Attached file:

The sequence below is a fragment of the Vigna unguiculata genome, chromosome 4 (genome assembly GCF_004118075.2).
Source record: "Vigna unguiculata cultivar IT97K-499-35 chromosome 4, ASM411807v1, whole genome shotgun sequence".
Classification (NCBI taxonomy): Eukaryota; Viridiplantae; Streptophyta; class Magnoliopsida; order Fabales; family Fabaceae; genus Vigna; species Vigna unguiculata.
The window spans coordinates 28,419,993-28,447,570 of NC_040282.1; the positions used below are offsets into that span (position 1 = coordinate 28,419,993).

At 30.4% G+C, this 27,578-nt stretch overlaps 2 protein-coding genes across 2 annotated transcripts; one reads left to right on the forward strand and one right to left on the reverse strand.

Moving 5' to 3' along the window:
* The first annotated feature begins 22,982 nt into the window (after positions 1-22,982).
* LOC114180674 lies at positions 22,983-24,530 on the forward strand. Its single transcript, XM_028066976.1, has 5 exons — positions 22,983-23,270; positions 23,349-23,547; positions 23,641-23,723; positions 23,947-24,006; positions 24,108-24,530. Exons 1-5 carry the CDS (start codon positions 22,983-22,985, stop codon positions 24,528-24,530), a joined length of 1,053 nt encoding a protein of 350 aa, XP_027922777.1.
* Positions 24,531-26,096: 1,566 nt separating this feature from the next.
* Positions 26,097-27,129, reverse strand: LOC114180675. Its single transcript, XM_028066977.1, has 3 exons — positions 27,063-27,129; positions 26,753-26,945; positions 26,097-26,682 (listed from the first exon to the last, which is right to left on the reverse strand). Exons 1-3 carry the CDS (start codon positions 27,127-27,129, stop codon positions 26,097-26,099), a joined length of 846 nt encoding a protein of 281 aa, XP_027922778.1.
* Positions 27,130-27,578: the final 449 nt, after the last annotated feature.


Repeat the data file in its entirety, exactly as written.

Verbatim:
The sequence below is a fragment of the Vigna unguiculata genome, chromosome 4 (genome assembly GCF_004118075.2).
Source record: "Vigna unguiculata cultivar IT97K-499-35 chromosome 4, ASM411807v1, whole genome shotgun sequence".
Classification (NCBI taxonomy): Eukaryota; Viridiplantae; Streptophyta; class Magnoliopsida; order Fabales; family Fabaceae; genus Vigna; species Vigna unguiculata.
The window spans coordinates 28,419,993-28,447,570 of NC_040282.1; the positions used below are offsets into that span (position 1 = coordinate 28,419,993).

At 30.4% G+C, this 27,578-nt stretch overlaps 2 protein-coding genes across 2 annotated transcripts; one reads left to right on the forward strand and one right to left on the reverse strand.

Moving 5' to 3' along the window:
* The first annotated feature begins 22,982 nt into the window (after positions 1-22,982).
* LOC114180674 lies at positions 22,983-24,530 on the forward strand. Its single transcript, XM_028066976.1, has 5 exons — positions 22,983-23,270; positions 23,349-23,547; positions 23,641-23,723; positions 23,947-24,006; positions 24,108-24,530. Exons 1-5 carry the CDS (start codon positions 22,983-22,985, stop codon positions 24,528-24,530), a joined length of 1,053 nt encoding a protein of 350 aa, XP_027922777.1.
* Positions 24,531-26,096: 1,566 nt separating this feature from the next.
* Positions 26,097-27,129, reverse strand: LOC114180675. Its single transcript, XM_028066977.1, has 3 exons — positions 27,063-27,129; positions 26,753-26,945; positions 26,097-26,682 (listed from the first exon to the last, which is right to left on the reverse strand). Exons 1-3 carry the CDS (start codon positions 27,127-27,129, stop codon positions 26,097-26,099), a joined length of 846 nt encoding a protein of 281 aa, XP_027922778.1.
* Positions 27,130-27,578: the final 449 nt, after the last annotated feature.